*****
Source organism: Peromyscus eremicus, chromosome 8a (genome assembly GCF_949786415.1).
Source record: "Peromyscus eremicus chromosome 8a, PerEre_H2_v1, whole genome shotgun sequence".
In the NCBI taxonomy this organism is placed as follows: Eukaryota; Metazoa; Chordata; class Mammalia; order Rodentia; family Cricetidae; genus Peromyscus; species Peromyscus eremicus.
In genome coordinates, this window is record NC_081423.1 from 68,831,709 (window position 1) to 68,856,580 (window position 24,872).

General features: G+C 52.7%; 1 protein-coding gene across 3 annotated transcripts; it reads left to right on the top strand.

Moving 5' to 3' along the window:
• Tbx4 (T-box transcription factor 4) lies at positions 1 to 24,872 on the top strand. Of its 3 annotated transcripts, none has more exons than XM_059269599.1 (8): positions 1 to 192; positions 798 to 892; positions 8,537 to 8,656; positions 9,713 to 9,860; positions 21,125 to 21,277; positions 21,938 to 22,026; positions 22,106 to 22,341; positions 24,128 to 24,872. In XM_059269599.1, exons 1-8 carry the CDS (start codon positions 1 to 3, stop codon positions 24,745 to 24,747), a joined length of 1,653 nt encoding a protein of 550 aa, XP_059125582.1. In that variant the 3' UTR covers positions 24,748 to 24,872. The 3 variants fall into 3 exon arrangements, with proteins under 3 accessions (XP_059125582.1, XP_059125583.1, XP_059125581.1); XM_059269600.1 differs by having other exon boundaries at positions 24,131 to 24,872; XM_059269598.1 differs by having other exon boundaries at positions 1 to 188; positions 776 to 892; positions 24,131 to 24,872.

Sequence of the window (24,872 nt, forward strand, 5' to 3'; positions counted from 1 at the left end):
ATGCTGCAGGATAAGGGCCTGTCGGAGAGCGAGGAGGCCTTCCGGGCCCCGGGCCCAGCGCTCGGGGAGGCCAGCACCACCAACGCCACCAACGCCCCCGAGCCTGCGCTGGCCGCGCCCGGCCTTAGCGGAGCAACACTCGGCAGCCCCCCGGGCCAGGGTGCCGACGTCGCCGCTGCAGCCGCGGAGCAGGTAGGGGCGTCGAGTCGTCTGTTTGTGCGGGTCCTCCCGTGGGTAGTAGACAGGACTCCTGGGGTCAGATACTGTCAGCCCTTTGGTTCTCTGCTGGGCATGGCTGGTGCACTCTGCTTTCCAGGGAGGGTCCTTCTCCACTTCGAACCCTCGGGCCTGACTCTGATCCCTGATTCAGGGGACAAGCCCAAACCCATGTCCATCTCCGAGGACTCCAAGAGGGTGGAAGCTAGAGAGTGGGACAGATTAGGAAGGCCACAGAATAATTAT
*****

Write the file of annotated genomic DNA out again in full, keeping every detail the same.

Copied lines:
Source organism: Peromyscus eremicus, chromosome 8a (genome assembly GCF_949786415.1).
Source record: "Peromyscus eremicus chromosome 8a, PerEre_H2_v1, whole genome shotgun sequence".
In the NCBI taxonomy this organism is placed as follows: Eukaryota; Metazoa; Chordata; class Mammalia; order Rodentia; family Cricetidae; genus Peromyscus; species Peromyscus eremicus.
In genome coordinates, this window is record NC_081423.1 from 68,831,709 (window position 1) to 68,856,580 (window position 24,872).

General features: G+C 52.7%; 1 protein-coding gene across 3 annotated transcripts; it reads left to right on the top strand.

Moving 5' to 3' along the window:
• Tbx4 (T-box transcription factor 4) lies at positions 1 to 24,872 on the top strand. Of its 3 annotated transcripts, none has more exons than XM_059269599.1 (8): positions 1 to 192; positions 798 to 892; positions 8,537 to 8,656; positions 9,713 to 9,860; positions 21,125 to 21,277; positions 21,938 to 22,026; positions 22,106 to 22,341; positions 24,128 to 24,872. In XM_059269599.1, exons 1-8 carry the CDS (start codon positions 1 to 3, stop codon positions 24,745 to 24,747), a joined length of 1,653 nt encoding a protein of 550 aa, XP_059125582.1. In that variant the 3' UTR covers positions 24,748 to 24,872. The 3 variants fall into 3 exon arrangements, with proteins under 3 accessions (XP_059125582.1, XP_059125583.1, XP_059125581.1); XM_059269600.1 differs by having other exon boundaries at positions 24,131 to 24,872; XM_059269598.1 differs by having other exon boundaries at positions 1 to 188; positions 776 to 892; positions 24,131 to 24,872.

Sequence of the window (24,872 nt, forward strand, 5' to 3'; positions counted from 1 at the left end):
ATGCTGCAGGATAAGGGCCTGTCGGAGAGCGAGGAGGCCTTCCGGGCCCCGGGCCCAGCGCTCGGGGAGGCCAGCACCACCAACGCCACCAACGCCCCCGAGCCTGCGCTGGCCGCGCCCGGCCTTAGCGGAGCAACACTCGGCAGCCCCCCGGGCCAGGGTGCCGACGTCGCCGCTGCAGCCGCGGAGCAGGTAGGGGCGTCGAGTCGTCTGTTTGTGCGGGTCCTCCCGTGGGTAGTAGACAGGACTCCTGGGGTCAGATACTGTCAGCCCTTTGGTTCTCTGCTGGGCATGGCTGGTGCACTCTGCTTTCCAGGGAGGGTCCTTCTCCACTTCGAACCCTCGGGCCTGACTCTGATCCCTGATTCAGGGGACAAGCCCAAACCCATGTCCATCTCCGAGGACTCCAAGAGGGTGGAAGCTAGAGAGTGGGACAGATTAGGAAGGCCACAGAATAATTAT